Digital radiography is a hot topic in veterinary medicine. Some would even say it is the latest craze. Considering that digital
radiography and a Picture Archiving and Communication System (PACS) will initially cost a practice between $50,000 and $150,000,
switching from film to digital images is not a decision to be taken lightly.
When contemplating a digital radiography purchase, you should consider the obvious topics such as image quality, cost, and
service contracts. However, to fully realize the benefits of digital radiography, you should also consider that a digital
radiography and PACS system must be able to communicate and integrate with your hospital network, outside teleradiology services,
and even your practice management system. Digital radiography vendors will provide you with a wealth of useful information;
however, it is always beneficial to seek out objective information when researching your purchase.
Matt Wright, DVM, DACVR
The American College of Veterinary Radiography (ACVR) recently formed the Digital Imaging Standards Committee to make recommendations
about digital imaging standards and to help guide veterinarians with their digital radiography purchases. In 2006, the ACVR
recommended that the Digital Imaging Communications in Medicine (DICOM) standard be used as the imaging standard in veterinary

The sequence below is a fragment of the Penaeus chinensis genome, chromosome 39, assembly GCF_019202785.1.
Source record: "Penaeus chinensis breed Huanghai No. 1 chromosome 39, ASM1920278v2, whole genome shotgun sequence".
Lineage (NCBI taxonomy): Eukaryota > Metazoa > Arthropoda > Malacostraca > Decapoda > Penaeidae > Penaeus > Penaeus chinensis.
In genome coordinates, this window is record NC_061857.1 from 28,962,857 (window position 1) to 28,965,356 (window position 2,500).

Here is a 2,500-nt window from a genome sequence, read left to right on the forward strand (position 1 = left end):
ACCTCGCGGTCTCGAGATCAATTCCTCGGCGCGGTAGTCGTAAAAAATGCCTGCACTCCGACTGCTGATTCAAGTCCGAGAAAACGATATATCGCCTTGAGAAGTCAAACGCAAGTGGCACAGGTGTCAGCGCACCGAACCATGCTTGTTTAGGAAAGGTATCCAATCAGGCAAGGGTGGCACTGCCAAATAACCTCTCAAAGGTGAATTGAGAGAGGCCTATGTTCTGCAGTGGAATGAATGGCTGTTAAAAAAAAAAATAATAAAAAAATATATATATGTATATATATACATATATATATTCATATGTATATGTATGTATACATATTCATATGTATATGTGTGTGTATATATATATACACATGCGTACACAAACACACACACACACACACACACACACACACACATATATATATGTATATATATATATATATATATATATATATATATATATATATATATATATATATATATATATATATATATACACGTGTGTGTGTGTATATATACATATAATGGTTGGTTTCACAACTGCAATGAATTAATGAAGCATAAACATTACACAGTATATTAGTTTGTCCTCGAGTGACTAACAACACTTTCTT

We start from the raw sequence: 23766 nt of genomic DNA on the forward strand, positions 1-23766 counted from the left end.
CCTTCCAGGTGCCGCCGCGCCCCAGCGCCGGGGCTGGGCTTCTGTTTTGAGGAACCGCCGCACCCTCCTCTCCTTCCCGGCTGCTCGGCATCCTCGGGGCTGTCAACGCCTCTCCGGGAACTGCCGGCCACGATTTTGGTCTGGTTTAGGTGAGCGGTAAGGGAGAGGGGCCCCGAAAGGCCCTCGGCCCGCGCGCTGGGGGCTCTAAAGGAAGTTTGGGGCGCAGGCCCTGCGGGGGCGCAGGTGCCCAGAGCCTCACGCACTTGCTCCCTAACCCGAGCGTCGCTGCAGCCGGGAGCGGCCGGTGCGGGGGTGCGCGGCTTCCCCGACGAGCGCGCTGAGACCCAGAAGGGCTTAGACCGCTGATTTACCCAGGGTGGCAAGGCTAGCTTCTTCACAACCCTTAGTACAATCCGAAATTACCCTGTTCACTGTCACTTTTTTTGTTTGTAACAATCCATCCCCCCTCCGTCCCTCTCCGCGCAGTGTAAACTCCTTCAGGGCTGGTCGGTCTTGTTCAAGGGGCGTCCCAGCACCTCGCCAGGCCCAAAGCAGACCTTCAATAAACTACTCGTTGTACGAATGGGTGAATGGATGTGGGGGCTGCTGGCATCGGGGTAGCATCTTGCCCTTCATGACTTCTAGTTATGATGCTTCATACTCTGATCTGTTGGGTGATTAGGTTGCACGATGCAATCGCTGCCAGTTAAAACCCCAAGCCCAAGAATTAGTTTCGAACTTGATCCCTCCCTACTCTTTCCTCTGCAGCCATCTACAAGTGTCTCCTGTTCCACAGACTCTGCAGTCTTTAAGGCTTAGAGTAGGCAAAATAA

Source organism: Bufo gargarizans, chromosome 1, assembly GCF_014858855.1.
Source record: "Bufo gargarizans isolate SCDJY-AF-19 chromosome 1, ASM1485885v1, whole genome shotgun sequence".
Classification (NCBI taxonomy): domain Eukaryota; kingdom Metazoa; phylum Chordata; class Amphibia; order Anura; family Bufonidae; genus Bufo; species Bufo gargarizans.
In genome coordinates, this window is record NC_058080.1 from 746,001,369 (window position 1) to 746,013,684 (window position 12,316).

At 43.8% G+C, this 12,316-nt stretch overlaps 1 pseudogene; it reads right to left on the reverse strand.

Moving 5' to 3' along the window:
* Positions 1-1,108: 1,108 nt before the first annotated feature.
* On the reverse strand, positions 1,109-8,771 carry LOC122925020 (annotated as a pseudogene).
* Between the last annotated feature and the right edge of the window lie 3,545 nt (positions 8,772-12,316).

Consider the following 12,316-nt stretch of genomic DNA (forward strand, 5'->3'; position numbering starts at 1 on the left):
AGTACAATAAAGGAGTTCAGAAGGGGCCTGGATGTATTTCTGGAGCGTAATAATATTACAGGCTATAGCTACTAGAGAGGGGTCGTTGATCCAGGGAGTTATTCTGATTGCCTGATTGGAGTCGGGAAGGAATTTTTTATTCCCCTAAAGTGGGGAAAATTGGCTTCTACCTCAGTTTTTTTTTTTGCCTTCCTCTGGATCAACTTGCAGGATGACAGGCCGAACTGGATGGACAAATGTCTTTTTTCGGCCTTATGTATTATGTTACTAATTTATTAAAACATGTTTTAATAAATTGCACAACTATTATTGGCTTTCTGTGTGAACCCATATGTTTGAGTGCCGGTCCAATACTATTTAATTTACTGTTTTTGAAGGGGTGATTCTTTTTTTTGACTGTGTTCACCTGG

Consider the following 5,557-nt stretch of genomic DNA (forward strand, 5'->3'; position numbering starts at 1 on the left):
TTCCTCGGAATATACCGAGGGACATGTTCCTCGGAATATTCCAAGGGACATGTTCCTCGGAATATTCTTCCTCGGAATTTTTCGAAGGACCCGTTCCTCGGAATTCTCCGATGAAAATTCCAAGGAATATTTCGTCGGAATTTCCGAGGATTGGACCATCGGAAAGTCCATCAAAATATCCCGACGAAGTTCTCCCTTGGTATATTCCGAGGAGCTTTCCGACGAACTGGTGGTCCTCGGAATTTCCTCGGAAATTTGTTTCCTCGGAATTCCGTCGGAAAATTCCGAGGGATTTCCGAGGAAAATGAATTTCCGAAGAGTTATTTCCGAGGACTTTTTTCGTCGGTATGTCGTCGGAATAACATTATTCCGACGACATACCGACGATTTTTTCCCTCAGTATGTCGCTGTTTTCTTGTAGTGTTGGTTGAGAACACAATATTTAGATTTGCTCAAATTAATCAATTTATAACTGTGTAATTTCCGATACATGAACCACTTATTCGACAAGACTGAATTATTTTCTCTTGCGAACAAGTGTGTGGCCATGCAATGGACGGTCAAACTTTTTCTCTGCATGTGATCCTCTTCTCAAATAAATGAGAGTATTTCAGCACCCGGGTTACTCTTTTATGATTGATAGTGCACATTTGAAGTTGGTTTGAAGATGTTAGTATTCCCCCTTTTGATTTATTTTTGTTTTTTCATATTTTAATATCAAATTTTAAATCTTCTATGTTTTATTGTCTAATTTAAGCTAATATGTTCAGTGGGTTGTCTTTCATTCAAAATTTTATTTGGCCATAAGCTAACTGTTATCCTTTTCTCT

medicine. The article "An introduction to DICOM" will give you an overview of what this important standard means to the private
The other articles in this supplement address several additional areas to consider before making a digital radiography purchase;
however, a full discussion of all the important considerations is outside the scope of this supplement. In the future, look
for additional articles and recommendations from the ACVR in Veterinary Medicine and in other online and print publications. In the meantime, if you have any questions about a digital radiography purchase,
please do not hesitate to contact the ACVR or any of the authors of the articles in this supplement.
Matt Wright, DVM, DACVR, with the Veterinary Imaging Center of San Diego, 7522-7524 Clairemont Mesa Blvd., San Diego, CA 92111,
has a Web site dedicated to helping veterinarians adopt digital radiography and teleradiology in their practices, . He is the chair of the ACVR Digital Imaging Standards Committee.